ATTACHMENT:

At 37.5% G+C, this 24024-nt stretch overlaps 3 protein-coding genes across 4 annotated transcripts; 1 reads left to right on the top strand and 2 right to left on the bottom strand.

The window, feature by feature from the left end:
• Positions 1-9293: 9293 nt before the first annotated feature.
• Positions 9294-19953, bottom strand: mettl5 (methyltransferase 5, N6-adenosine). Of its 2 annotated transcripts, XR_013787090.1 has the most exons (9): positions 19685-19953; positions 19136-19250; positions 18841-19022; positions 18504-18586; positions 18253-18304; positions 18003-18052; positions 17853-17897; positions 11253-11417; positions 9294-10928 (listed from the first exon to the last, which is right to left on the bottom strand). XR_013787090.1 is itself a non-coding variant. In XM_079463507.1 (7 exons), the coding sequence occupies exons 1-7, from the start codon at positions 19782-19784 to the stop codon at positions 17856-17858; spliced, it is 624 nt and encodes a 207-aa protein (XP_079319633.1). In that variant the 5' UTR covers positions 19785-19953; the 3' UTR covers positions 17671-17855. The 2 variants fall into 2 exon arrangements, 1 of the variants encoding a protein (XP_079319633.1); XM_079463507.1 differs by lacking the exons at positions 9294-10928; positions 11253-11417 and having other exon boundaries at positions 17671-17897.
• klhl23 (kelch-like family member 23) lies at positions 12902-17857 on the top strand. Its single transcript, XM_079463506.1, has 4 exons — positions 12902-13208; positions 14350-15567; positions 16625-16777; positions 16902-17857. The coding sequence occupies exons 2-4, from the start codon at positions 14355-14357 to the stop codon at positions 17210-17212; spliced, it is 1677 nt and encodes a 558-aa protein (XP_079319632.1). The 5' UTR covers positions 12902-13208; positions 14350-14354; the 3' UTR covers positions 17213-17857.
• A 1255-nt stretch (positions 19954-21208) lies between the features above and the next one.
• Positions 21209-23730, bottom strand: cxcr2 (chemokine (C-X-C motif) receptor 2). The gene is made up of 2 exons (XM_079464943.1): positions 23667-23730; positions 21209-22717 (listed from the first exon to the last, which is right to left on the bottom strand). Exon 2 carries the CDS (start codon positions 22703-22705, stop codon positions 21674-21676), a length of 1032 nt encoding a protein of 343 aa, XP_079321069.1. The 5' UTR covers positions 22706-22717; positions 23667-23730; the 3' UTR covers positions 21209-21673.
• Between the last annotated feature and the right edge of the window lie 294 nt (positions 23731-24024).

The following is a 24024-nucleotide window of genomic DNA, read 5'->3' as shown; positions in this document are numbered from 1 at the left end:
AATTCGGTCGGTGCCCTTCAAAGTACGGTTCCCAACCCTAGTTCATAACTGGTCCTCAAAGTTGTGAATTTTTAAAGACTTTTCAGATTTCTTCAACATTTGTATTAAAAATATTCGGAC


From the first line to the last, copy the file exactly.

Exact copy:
At 37.5% G+C, this 24024-nt stretch overlaps 3 protein-coding genes across 4 annotated transcripts; 1 reads left to right on the top strand and 2 right to left on the bottom strand.

The window, feature by feature from the left end:
• Positions 1-9293: 9293 nt before the first annotated feature.
• Positions 9294-19953, bottom strand: mettl5 (methyltransferase 5, N6-adenosine). Of its 2 annotated transcripts, XR_013787090.1 has the most exons (9): positions 19685-19953; positions 19136-19250; positions 18841-19022; positions 18504-18586; positions 18253-18304; positions 18003-18052; positions 17853-17897; positions 11253-11417; positions 9294-10928 (listed from the first exon to the last, which is right to left on the bottom strand). XR_013787090.1 is itself a non-coding variant. In XM_079463507.1 (7 exons), the coding sequence occupies exons 1-7, from the start codon at positions 19782-19784 to the stop codon at positions 17856-17858; spliced, it is 624 nt and encodes a 207-aa protein (XP_079319633.1). In that variant the 5' UTR covers positions 19785-19953; the 3' UTR covers positions 17671-17855. The 2 variants fall into 2 exon arrangements, 1 of the variants encoding a protein (XP_079319633.1); XM_079463507.1 differs by lacking the exons at positions 9294-10928; positions 11253-11417 and having other exon boundaries at positions 17671-17897.
• klhl23 (kelch-like family member 23) lies at positions 12902-17857 on the top strand. Its single transcript, XM_079463506.1, has 4 exons — positions 12902-13208; positions 14350-15567; positions 16625-16777; positions 16902-17857. The coding sequence occupies exons 2-4, from the start codon at positions 14355-14357 to the stop codon at positions 17210-17212; spliced, it is 1677 nt and encodes a 558-aa protein (XP_079319632.1). The 5' UTR covers positions 12902-13208; positions 14350-14354; the 3' UTR covers positions 17213-17857.
• A 1255-nt stretch (positions 19954-21208) lies between the features above and the next one.
• Positions 21209-23730, bottom strand: cxcr2 (chemokine (C-X-C motif) receptor 2). The gene is made up of 2 exons (XM_079464943.1): positions 23667-23730; positions 21209-22717 (listed from the first exon to the last, which is right to left on the bottom strand). Exon 2 carries the CDS (start codon positions 22703-22705, stop codon positions 21674-21676), a length of 1032 nt encoding a protein of 343 aa, XP_079321069.1. The 5' UTR covers positions 22706-22717; positions 23667-23730; the 3' UTR covers positions 21209-21673.
• Between the last annotated feature and the right edge of the window lie 294 nt (positions 23731-24024).

The following is a 24024-nucleotide window of genomic DNA, read 5'->3' as shown; positions in this document are numbered from 1 at the left end:
AATTCGGTCGGTGCCCTTCAAAGTACGGTTCCCAACCCTAGTTCATAACTGGTCCTCAAAGTTGTGAATTTTTAAAGACTTTTCAGATTTCTTCAACATTTGTATTAAAAATATTCGGAC